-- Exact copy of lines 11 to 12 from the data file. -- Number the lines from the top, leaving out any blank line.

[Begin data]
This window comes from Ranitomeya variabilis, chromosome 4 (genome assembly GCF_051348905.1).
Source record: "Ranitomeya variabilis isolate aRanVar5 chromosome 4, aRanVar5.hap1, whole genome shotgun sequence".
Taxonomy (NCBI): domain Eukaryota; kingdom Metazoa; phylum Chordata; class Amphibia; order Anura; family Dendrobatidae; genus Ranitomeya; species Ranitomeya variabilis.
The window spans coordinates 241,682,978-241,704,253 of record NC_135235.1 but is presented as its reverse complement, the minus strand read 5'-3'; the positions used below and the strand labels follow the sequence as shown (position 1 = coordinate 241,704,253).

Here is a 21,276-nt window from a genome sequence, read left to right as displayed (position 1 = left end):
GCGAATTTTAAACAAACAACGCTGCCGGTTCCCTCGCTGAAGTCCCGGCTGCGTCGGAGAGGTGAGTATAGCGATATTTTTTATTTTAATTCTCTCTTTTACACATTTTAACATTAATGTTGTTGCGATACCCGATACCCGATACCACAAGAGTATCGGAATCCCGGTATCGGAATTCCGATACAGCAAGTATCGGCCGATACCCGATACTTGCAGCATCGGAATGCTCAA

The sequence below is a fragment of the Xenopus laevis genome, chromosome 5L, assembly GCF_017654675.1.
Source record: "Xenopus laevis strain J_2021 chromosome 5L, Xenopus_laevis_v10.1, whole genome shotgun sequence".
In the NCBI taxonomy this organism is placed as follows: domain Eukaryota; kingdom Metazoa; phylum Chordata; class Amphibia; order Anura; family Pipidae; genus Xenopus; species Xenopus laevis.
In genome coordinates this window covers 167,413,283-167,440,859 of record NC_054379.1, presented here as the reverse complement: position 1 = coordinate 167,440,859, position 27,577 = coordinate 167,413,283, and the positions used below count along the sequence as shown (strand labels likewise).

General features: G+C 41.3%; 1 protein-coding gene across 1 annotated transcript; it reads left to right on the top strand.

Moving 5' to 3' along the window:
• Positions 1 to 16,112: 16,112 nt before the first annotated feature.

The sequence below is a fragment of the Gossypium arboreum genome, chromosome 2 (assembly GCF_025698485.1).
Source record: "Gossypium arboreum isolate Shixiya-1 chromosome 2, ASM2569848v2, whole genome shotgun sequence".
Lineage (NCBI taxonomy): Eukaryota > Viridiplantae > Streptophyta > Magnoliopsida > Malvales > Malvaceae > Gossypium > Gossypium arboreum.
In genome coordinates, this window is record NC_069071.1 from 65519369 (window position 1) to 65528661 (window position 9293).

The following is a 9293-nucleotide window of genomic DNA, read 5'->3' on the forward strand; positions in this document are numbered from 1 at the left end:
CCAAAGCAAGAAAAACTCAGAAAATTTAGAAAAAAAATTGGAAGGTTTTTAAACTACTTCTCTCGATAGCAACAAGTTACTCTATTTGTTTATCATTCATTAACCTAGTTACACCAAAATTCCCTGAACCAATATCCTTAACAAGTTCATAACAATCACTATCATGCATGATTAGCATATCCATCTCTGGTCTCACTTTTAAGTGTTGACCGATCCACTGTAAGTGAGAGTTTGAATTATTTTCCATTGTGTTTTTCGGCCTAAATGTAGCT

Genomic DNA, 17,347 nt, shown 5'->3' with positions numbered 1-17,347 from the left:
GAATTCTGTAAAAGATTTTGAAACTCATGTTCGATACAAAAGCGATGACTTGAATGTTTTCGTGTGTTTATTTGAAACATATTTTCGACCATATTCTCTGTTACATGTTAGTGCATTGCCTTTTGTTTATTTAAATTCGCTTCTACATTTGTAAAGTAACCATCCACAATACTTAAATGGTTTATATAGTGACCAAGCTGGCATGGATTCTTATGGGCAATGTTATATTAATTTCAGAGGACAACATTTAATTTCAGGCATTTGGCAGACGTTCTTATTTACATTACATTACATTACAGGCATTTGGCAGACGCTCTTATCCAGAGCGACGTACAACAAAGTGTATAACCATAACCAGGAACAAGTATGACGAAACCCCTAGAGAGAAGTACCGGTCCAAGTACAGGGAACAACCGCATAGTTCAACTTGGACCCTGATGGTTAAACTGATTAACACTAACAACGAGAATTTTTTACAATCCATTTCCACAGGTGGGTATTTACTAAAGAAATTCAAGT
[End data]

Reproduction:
General features: G+C 41.3%; 1 protein-coding gene across 1 annotated transcript; it reads left to right on the top strand.

Moving 5' to 3' along the window: